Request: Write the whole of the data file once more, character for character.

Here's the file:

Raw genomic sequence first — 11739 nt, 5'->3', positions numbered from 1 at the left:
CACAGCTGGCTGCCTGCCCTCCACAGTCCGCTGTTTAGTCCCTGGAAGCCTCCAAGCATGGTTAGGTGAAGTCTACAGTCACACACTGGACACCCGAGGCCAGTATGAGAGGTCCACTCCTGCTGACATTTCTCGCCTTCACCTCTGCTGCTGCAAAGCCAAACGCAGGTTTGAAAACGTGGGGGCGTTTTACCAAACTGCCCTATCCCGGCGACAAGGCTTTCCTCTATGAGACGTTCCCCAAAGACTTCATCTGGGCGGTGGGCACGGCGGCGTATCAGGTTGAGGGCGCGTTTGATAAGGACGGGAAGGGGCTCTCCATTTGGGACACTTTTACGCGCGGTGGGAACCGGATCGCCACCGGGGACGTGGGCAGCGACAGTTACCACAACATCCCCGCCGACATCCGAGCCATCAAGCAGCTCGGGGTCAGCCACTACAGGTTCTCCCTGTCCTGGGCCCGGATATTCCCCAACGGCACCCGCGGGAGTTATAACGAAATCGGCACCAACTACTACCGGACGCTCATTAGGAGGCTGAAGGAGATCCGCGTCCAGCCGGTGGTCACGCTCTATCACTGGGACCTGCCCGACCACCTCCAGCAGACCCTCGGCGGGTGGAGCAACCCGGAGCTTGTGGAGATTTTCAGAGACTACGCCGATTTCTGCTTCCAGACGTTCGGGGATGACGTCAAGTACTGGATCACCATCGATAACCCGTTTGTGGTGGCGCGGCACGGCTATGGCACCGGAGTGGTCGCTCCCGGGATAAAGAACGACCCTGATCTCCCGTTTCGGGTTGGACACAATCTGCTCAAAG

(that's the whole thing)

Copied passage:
Raw genomic sequence first — 11739 nt, 5'->3', positions numbered from 1 at the left:
CACAGCTGGCTGCCTGCCCTCCACAGTCCGCTGTTTAGTCCCTGGAAGCCTCCAAGCATGGTTAGGTGAAGTCTACAGTCACACACTGGACACCCGAGGCCAGTATGAGAGGTCCACTCCTGCTGACATTTCTCGCCTTCACCTCTGCTGCTGCAAAGCCAAACGCAGGTTTGAAAACGTGGGGGCGTTTTACCAAACTGCCCTATCCCGGCGACAAGGCTTTCCTCTATGAGACGTTCCCCAAAGACTTCATCTGGGCGGTGGGCACGGCGGCGTATCAGGTTGAGGGCGCGTTTGATAAGGACGGGAAGGGGCTCTCCATTTGGGACACTTTTACGCGCGGTGGGAACCGGATCGCCACCGGGGACGTGGGCAGCGACAGTTACCACAACATCCCCGCCGACATCCGAGCCATCAAGCAGCTCGGGGTCAGCCACTACAGGTTCTCCCTGTCCTGGGCCCGGATATTCCCCAACGGCACCCGCGGGAGTTATAACGAAATCGGCACCAACTACTACCGGACGCTCATTAGGAGGCTGAAGGAGATCCGCGTCCAGCCGGTGGTCACGCTCTATCACTGGGACCTGCCCGACCACCTCCAGCAGACCCTCGGCGGGTGGAGCAACCCGGAGCTTGTGGAGATTTTCAGAGACTACGCCGATTTCTGCTTCCAGACGTTCGGGGATGACGTCAAGTACTGGATCACCATCGATAACCCGTTTGTGGTGGCGCGGCACGGCTATGGCACCGGAGTGGTCGCTCCCGGGATAAAGAACGACCCTGATCTCCCGTTTCGGGTTGGACACAATCTGCTCAAAG